VR Logo

Pharma Stocks prop Sentiment

Domestic Pharma stocks were the only silver lining in the rangebound market. Near term, without any propellant the outlook remain bleak

The market remained range bound ended 28 points lower on BSE Sensex and 18 points at NSE. The technology stocks once again fell on weak global market and selling by the foreign institutional investors, who were net sellers of stocks worth Rs 120 crore in the week. Even the combined volumes at the two stock exchanges fell sharply, from Rs 3300 crore to Rs 2087 crore in five trading sessions.

The rally in domestic healthcare stocks gained strength. The BSE Healthcare Index touched its 6-month high with a 72 points gain during the week. There was a growing institutional preference for key Indian drug stocks -- Dr Reddy's, Cipla and Ranbaxy, for their export led topline growth and the launch of new and generic drugs in offing. And these three are substituting technology stocks. The combined market capitalisation of three stocks has gained sharply -- 67 per cent in five months since March.

During the week, SEBI allowed futures trading in the 31 scrips already under options trading. However, this introduction failed to enthuse the markets, given the time lag and the apprehension about its popular acceptability. Entry of new traders and clearing members with a lower minimum networth of Rs 1 crore, against the existing limit of Rs 3 crore was also allowed.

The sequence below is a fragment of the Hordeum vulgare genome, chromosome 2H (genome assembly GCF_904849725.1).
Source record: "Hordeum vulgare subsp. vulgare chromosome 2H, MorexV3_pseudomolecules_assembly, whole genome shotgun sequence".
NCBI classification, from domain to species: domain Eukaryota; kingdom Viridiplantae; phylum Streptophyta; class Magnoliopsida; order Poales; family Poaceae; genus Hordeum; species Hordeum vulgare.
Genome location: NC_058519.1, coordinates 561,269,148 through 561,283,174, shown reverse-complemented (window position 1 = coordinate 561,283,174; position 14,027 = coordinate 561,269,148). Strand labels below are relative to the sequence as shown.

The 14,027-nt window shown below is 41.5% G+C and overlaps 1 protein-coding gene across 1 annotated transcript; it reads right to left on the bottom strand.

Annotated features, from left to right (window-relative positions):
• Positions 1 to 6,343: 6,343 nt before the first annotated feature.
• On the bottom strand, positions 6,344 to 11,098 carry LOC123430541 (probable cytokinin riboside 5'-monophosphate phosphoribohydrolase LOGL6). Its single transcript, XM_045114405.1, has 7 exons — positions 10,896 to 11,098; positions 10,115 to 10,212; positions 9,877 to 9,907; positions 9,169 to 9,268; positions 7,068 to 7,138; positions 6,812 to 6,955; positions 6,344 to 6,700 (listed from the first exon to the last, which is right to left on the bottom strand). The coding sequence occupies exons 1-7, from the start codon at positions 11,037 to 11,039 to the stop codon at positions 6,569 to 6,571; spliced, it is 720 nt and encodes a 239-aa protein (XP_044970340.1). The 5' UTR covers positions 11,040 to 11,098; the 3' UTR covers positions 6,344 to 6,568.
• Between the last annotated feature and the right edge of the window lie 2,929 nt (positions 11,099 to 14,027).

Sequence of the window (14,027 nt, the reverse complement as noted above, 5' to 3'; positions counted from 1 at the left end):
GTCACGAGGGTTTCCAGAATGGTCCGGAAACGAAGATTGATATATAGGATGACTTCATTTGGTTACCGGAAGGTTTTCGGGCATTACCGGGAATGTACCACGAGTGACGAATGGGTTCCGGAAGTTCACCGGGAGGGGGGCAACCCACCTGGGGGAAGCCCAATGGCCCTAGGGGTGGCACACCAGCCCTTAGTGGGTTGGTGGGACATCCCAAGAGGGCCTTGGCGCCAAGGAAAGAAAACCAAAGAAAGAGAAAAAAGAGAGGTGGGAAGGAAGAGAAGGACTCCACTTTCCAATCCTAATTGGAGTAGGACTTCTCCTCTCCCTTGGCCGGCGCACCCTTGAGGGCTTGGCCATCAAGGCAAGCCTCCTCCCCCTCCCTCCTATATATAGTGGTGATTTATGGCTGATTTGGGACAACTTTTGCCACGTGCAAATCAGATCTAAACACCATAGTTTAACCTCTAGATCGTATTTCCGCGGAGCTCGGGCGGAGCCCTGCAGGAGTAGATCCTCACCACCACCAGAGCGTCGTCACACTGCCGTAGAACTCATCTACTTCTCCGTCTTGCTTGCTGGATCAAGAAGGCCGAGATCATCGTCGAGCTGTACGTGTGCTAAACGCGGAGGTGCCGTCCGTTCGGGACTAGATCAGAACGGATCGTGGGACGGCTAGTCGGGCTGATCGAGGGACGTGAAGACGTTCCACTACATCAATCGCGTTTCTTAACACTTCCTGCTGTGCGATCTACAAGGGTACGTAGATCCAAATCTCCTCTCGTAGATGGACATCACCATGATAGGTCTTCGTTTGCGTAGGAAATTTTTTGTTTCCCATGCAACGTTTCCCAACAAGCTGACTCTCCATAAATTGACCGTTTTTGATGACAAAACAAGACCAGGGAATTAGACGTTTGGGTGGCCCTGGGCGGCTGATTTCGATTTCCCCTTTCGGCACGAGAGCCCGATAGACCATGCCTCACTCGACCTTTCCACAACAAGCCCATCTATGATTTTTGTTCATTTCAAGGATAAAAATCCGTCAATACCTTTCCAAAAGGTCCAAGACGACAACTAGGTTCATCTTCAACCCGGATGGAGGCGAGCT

The International Monetary Authority's (IMF) slashed the national income growth estimates by 1 percent, with an unlikely quick economic recovery. On the contrary, Mckinsey projected that India can attain a 10 percent growth in GDP provided the government control is reduced and speedy implementation of land reforms.

To tide over the slowdown, the government took some initiatives. A ministerial reshuffle saw reform-friendly ministers taking charge of key portfolios. Government also promised to accelerate spending for key developmental projects and announced the setting up of an implementation agency to resolve critical issues including labour reforms, disinvestment and decentralisation of food grains procurement. The body will also take up the task of dismantling of the administered price mechanism in oil. While these measures will take some time to have an impact, it spells positive signals.

In US, once again the release of higher than expected unemployment figures pulled down Dow Jones below the 10000 mark. The job report revealed that 1.4 lakh factory workers were laid off during August. With growing fear that world's largest economy will not be able to avoid the recession, the European and Asian markets were on a free fall with the technology stocks being hit the most.

In the short-term markets will be guided by global market trends and foreign portfolio inflows. Intermediate-term, the scale and speed of PSU disinvestment, open offer bid by corporates and direction of the reform process will chart the market course. Any boost in market sentiment looks unlikely with introduction of individual stock futures, with market participant's apprehensive about potential volume growth.